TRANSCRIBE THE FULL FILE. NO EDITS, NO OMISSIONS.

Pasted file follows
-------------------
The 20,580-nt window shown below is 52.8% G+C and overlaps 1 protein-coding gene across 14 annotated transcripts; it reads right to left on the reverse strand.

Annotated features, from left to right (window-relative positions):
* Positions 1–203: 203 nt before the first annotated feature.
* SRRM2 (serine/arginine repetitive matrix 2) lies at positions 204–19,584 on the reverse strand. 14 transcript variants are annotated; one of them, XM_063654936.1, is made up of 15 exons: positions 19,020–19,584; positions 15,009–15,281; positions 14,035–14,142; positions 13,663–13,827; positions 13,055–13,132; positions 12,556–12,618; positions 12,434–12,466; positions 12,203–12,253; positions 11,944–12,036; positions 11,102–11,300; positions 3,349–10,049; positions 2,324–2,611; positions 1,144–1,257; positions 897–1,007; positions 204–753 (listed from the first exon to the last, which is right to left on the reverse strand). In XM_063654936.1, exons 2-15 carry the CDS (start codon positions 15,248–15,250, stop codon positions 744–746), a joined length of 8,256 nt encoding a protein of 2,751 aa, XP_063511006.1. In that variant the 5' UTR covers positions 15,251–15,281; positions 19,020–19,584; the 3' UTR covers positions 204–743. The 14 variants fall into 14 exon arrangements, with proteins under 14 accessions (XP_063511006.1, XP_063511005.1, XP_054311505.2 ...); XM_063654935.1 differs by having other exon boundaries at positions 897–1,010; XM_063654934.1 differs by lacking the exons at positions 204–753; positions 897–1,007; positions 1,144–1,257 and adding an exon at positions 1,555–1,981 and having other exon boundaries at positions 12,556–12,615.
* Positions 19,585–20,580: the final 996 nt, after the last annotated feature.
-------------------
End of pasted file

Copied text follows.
The 20,580-nt window shown below is 52.8% G+C and overlaps 1 protein-coding gene across 14 annotated transcripts; it reads right to left on the reverse strand.

Annotated features, from left to right (window-relative positions):
* Positions 1–203: 203 nt before the first annotated feature.
* SRRM2 (serine/arginine repetitive matrix 2) lies at positions 204–19,584 on the reverse strand. 14 transcript variants are annotated; one of them, XM_063654936.1, is made up of 15 exons: positions 19,020–19,584; positions 15,009–15,281; positions 14,035–14,142; positions 13,663–13,827; positions 13,055–13,132; positions 12,556–12,618; positions 12,434–12,466; positions 12,203–12,253; positions 11,944–12,036; positions 11,102–11,300; positions 3,349–10,049; positions 2,324–2,611; positions 1,144–1,257; positions 897–1,007; positions 204–753 (listed from the first exon to the last, which is right to left on the reverse strand). In XM_063654936.1, exons 2-15 carry the CDS (start codon positions 15,248–15,250, stop codon positions 744–746), a joined length of 8,256 nt encoding a protein of 2,751 aa, XP_063511006.1. In that variant the 5' UTR covers positions 15,251–15,281; positions 19,020–19,584; the 3' UTR covers positions 204–743. The 14 variants fall into 14 exon arrangements, with proteins under 14 accessions (XP_063511006.1, XP_063511005.1, XP_054311505.2 ...); XM_063654935.1 differs by having other exon boundaries at positions 897–1,010; XM_063654934.1 differs by lacking the exons at positions 204–753; positions 897–1,007; positions 1,144–1,257 and adding an exon at positions 1,555–1,981 and having other exon boundaries at positions 12,556–12,615.
* Positions 19,585–20,580: the final 996 nt, after the last annotated feature.